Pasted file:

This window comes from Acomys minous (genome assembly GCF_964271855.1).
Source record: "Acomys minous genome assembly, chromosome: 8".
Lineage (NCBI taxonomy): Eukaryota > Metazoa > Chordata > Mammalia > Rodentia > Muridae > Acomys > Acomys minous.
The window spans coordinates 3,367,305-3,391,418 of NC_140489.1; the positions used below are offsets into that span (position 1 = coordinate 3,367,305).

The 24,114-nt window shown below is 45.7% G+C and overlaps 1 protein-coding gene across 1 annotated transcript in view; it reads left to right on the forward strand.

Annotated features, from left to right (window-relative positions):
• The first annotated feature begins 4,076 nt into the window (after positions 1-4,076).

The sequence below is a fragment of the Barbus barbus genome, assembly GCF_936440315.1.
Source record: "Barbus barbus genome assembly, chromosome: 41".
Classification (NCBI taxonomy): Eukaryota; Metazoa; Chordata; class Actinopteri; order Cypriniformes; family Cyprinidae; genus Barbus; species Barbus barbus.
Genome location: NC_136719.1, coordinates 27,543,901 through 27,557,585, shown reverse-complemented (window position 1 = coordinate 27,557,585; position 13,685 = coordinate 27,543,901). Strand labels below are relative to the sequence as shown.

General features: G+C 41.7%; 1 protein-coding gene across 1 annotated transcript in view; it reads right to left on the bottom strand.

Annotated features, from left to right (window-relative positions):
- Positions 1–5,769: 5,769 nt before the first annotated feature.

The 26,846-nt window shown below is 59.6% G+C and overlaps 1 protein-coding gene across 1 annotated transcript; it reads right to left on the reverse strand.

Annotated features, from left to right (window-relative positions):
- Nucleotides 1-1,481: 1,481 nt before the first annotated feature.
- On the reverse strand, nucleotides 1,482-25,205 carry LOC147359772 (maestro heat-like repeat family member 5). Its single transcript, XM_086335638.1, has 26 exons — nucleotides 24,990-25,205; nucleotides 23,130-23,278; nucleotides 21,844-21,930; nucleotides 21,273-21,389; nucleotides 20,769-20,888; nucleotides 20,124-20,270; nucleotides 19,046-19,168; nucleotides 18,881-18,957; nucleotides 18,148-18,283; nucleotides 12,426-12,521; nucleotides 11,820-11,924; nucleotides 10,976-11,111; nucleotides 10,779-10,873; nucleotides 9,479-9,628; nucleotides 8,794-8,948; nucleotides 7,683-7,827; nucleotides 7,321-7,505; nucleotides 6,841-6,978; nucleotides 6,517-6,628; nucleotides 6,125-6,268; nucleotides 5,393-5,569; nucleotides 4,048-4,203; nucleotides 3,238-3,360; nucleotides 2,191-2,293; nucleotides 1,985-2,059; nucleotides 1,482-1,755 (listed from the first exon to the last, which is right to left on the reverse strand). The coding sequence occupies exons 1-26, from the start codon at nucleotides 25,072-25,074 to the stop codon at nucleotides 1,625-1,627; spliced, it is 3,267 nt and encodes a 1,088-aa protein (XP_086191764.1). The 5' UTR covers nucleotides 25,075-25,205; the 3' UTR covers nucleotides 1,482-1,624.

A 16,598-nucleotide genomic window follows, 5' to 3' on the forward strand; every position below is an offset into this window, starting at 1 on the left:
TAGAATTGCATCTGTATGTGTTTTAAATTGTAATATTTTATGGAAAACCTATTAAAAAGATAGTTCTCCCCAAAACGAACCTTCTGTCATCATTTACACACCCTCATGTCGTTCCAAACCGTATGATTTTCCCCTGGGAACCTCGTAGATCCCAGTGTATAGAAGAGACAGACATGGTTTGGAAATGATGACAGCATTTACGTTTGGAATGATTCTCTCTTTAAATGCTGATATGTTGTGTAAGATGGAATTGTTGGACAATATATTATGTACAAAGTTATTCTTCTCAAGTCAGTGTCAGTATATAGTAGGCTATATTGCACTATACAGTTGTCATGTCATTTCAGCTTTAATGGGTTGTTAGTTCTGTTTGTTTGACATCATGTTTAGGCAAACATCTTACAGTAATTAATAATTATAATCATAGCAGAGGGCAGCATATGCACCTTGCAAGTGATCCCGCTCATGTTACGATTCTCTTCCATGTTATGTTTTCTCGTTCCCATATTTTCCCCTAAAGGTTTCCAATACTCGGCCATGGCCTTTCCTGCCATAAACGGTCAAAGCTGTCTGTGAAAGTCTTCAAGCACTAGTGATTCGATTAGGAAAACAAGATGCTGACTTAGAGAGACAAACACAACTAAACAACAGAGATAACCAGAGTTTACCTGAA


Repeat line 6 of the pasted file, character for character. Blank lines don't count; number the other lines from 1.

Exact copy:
Annotated features, from left to right (window-relative positions):